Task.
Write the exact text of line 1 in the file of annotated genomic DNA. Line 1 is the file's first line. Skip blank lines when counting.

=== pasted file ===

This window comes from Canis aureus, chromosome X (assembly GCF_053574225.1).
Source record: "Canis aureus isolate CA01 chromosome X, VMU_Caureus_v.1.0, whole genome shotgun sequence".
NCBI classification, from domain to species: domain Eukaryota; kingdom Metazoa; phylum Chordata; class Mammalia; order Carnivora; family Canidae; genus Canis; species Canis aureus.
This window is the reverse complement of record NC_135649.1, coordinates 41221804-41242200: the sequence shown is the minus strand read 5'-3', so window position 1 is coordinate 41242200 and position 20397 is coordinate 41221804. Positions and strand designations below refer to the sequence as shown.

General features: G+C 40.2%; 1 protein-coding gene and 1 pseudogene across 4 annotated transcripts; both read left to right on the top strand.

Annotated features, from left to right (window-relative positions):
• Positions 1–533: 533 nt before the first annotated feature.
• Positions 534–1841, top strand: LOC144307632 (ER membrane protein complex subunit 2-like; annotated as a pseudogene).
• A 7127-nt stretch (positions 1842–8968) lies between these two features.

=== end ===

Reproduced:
This window comes from Canis aureus, chromosome X (assembly GCF_053574225.1).